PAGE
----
The recent news that the Government is providing £10 million to plant 130,000 trees in urban areas of Britain highlights the importance, and the shortage, of trees. We tend to think of trees as being a feature of the countryside but urban trees do their bit for the environment too by reducing pollution (by absorbing greenhouse gases) and reducing flooding (by intercepting rainfall). Parks in our towns and cities encourage exercise and reduce stress by providing clean open spaces. This has been especially important in this year of the lockdown. All over Britain there are schemes to encourage people to participate in tree planting in inner cities. To quote Michael Gove:
Trees are vital in the fight against climate change, which is why we must go further and further to increase planting rates. We need trees lining the streets of our cities and towns, not only to green and shade them but to ensure we remain connected to the wonders of the natural world and the health and well-being benefits that it brings us.
Unfortunately other governments aren’t so far sighted and 46% of the world’s forests have already been destroyed; every 1.2 seconds man destroys an area the size of a football pitch and the destruction of tropical rainforests accounts for approximately 20% of greenhouse gas emissions. Over half the world’s timber and 72% of the world’s paper is consumed by 22% of the world’s population. This destruction is especially apparent in the Amazon; 80000 acres of forest disappear each day. This has a huge impact on the amount of greenhouse gases which can be absorbed and causes unimaginable loss of habitat; 80% of the world’s plants and animals that live in forests are losing their homes to deforestation. 12.4 million acres of forests have been converted to growing crops such as palm oil and soy (especially in Brazil, Indonesia and Malaysia), which are unable to hold the soil and therefore exacerbate erosion and flooding. Species are being lost and will never be replaced and global warming is increasing, as can be seen by the ongoing fires and unprecedented temperatures in Australia.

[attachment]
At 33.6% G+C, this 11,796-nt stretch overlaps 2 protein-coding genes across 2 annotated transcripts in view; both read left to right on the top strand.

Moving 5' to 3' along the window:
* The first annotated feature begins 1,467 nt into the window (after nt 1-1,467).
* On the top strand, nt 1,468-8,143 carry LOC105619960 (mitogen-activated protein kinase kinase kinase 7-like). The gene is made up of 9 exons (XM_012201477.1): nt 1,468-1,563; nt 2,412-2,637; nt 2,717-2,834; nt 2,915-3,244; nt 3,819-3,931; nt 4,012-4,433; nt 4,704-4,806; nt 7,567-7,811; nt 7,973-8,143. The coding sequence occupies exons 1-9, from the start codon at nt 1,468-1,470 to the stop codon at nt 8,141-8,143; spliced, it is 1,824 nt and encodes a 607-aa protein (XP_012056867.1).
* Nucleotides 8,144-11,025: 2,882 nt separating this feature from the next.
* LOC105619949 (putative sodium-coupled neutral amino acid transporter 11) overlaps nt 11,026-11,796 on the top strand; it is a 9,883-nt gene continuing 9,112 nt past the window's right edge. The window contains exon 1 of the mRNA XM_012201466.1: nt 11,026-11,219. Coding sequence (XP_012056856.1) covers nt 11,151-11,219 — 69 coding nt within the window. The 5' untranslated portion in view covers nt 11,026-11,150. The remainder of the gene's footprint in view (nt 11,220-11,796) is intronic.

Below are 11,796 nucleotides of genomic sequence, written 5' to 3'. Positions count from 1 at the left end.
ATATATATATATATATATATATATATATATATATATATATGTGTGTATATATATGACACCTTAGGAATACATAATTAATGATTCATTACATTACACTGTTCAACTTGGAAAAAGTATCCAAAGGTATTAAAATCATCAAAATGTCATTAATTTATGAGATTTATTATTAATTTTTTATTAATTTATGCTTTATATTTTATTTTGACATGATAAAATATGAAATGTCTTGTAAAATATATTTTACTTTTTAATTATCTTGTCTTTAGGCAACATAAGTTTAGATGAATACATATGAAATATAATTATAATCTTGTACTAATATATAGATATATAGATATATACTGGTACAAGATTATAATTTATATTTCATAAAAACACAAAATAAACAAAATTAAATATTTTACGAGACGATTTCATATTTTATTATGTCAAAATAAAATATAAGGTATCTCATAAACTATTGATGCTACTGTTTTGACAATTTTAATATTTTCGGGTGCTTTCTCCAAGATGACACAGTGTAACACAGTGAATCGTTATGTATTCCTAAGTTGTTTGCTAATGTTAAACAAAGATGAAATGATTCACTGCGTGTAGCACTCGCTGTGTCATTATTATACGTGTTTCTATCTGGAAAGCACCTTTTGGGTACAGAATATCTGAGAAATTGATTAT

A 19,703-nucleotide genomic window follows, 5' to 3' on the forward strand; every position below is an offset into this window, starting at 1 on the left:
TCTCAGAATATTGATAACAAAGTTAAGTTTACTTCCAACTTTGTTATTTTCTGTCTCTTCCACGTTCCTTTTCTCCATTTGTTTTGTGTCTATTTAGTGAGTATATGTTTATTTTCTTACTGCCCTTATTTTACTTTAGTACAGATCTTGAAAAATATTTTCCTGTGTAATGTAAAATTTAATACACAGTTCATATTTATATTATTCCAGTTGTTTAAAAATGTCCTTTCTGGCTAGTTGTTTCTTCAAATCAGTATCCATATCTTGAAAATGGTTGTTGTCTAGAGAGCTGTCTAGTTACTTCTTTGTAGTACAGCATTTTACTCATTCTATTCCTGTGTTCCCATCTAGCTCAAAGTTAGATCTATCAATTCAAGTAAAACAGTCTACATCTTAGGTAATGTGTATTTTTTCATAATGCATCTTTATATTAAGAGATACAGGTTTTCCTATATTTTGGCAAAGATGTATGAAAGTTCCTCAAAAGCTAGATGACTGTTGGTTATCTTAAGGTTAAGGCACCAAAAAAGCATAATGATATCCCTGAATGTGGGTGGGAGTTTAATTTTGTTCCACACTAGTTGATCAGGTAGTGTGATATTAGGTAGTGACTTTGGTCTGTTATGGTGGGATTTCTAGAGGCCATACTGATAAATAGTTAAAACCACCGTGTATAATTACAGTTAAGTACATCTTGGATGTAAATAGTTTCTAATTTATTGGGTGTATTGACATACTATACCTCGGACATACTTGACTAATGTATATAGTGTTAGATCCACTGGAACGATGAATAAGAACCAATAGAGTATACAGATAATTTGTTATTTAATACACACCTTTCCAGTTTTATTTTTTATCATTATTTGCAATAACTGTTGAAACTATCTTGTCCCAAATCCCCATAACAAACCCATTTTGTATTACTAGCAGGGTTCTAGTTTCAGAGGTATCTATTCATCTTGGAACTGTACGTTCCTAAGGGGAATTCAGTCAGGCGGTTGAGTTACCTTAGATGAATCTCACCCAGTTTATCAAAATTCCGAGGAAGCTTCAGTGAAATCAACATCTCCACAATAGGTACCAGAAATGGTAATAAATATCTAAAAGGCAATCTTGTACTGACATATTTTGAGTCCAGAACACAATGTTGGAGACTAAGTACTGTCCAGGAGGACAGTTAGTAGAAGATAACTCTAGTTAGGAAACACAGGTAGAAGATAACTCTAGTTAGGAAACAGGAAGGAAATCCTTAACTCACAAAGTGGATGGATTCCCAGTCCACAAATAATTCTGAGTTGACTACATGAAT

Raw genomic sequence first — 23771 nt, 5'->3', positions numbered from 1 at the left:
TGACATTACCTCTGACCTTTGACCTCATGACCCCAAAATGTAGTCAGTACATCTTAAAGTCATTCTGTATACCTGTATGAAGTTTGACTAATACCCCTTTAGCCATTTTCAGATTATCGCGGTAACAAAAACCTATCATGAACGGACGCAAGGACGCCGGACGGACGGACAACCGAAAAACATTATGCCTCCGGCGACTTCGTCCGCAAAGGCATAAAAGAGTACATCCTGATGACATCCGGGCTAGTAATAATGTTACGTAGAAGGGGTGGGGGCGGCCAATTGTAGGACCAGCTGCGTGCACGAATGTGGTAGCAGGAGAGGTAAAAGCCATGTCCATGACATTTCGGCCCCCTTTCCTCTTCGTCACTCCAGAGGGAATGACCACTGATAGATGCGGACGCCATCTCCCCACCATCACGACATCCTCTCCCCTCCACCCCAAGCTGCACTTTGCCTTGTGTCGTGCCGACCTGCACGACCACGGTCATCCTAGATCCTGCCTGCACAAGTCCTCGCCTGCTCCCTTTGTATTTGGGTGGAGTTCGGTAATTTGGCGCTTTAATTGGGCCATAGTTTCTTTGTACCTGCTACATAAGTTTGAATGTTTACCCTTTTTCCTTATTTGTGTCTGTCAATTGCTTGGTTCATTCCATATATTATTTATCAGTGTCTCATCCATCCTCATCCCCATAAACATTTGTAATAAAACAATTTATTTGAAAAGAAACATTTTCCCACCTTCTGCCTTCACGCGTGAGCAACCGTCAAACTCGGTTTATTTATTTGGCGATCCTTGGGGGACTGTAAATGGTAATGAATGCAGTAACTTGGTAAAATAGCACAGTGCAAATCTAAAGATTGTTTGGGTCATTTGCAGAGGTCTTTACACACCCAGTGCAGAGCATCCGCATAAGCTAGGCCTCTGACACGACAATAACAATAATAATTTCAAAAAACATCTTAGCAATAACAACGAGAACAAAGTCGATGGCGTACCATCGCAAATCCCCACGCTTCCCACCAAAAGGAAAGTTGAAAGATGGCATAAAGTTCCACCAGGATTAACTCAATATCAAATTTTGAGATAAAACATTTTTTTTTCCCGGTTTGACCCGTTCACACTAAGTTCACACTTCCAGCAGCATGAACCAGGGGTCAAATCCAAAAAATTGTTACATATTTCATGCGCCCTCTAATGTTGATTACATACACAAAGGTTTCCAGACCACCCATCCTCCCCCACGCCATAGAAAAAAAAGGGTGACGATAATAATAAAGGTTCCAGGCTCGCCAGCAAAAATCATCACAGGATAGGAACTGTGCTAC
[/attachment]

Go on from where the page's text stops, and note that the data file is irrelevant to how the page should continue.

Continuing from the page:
At OneLessCup we recognise the problem, which is why are cups are made using sustainable plant fibres and not paper. We also support One Tree Planted, with one tree being planted through their charity for every cup sold via our website. They are planting trees in North America; Latin America, including the Amazon; Indonesia; India; Africa; Europe, including Iceland, Romania and Scotland; New Zealand and Australia where they are trying to replace the habitat for koalas and cockatoos that was destroyed on such a disastrous scale by the catastrophic bushfires earlier this year.
The natural habitats of our world are disappearing at an alarming rate and we should all do what we can to help stop this, whether it be by planting trees, and supporting charities which do so, reducing our consumption of red meat, buying FSC certified products, wasting less paper and recycling that we do use, and buying sustainable plant fibre cups!